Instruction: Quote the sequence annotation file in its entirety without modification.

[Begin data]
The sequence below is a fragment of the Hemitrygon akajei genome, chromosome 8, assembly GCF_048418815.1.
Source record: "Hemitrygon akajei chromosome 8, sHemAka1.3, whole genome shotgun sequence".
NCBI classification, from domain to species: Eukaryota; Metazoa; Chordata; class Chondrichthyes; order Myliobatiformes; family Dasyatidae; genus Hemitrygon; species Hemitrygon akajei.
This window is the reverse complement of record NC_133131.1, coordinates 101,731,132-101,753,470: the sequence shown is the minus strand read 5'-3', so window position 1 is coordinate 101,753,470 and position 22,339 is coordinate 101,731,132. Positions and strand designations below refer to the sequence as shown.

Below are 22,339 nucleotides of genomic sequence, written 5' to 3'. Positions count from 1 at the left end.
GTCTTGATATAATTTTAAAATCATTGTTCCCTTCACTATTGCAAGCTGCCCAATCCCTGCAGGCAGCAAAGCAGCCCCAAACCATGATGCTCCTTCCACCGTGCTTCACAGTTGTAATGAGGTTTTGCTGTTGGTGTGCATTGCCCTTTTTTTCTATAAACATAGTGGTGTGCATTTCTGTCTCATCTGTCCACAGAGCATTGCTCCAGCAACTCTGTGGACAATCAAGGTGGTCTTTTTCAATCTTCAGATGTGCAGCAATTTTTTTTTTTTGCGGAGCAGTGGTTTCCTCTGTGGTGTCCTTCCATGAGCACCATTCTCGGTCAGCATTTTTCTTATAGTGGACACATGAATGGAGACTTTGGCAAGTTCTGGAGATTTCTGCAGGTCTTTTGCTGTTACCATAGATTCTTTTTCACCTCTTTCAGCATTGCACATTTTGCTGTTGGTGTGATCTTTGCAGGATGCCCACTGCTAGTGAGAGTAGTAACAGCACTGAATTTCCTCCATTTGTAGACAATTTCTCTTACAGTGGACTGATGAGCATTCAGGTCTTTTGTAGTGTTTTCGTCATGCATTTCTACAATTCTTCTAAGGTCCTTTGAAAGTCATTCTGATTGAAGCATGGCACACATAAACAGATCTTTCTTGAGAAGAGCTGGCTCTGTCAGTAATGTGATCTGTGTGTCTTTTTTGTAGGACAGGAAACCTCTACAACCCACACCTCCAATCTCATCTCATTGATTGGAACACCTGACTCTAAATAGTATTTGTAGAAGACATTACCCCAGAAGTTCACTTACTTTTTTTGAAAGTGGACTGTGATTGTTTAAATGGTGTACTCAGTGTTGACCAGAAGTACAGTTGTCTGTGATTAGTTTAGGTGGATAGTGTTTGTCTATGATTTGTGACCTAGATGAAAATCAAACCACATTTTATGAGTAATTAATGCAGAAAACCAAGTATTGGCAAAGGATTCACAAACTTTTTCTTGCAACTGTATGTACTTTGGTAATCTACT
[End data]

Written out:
The sequence below is a fragment of the Hemitrygon akajei genome, chromosome 8, assembly GCF_048418815.1.
Source record: "Hemitrygon akajei chromosome 8, sHemAka1.3, whole genome shotgun sequence".
NCBI classification, from domain to species: Eukaryota; Metazoa; Chordata; class Chondrichthyes; order Myliobatiformes; family Dasyatidae; genus Hemitrygon; species Hemitrygon akajei.
This window is the reverse complement of record NC_133131.1, coordinates 101,731,132-101,753,470: the sequence shown is the minus strand read 5'-3', so window position 1 is coordinate 101,753,470 and position 22,339 is coordinate 101,731,132. Positions and strand designations below refer to the sequence as shown.

Below are 22,339 nucleotides of genomic sequence, written 5' to 3'. Positions count from 1 at the left end.
GTCTTGATATAATTTTAAAATCATTGTTCCCTTCACTATTGCAAGCTGCCCAATCCCTGCAGGCAGCAAAGCAGCCCCAAACCATGATGCTCCTTCCACCGTGCTTCACAGTTGTAATGAGGTTTTGCTGTTGGTGTGCATTGCCCTTTTTTTCTATAAACATAGTGGTGTGCATTTCTGTCTCATCTGTCCACAGAGCATTGCTCCAGCAACTCTGTGGACAATCAAGGTGGTCTTTTTCAATCTTCAGATGTGCAGCAATTTTTTTTTTTTGCGGAGCAGTGGTTTCCTCTGTGGTGTCCTTCCATGAGCACCATTCTCGGTCAGCATTTTTCTTATAGTGGACACATGAATGGAGACTTTGGCAAGTTCTGGAGATTTCTGCAGGTCTTTTGCTGTTACCATAGATTCTTTTTCACCTCTTTCAGCATTGCACATTTTGCTGTTGGTGTGATCTTTGCAGGATGCCCACTGCTAGTGAGAGTAGTAACAGCACTGAATTTCCTCCATTTGTAGACAATTTCTCTTACAGTGGACTGATGAGCATTCAGGTCTTTTGTAGTGTTTTCGTCATGCATTTCTACAATTCTTCTAAGGTCCTTTGAAAGTCATTCTGATTGAAGCATGGCACACATAAACAGATCTTTCTTGAGAAGAGCTGGCTCTGTCAGTAATGTGATCTGTGTGTCTTTTTTGTAGGACAGGAAACCTCTACAACCCACACCTCCAATCTCATCTCATTGATTGGAACACCTGACTCTAAATAGTATTTGTAGAAGACATTACCCCAGAAGTTCACTTACTTTTTTTGAAAGTGGACTGTGATTGTTTAAATGGTGTACTCAGTGTTGACCAGAAGTACAGTTGTCTGTGATTAGTTTAGGTGGATAGTGTTTGTCTATGATTTGTGACCTAGATGAAAATCAAACCACATTTTATGAGTAATTAATGCAGAAAACCAAGTATTGGCAAAGGATTCACAAACTTTTTCTTGCAACTGTATGTACTTTGGTAATCTACT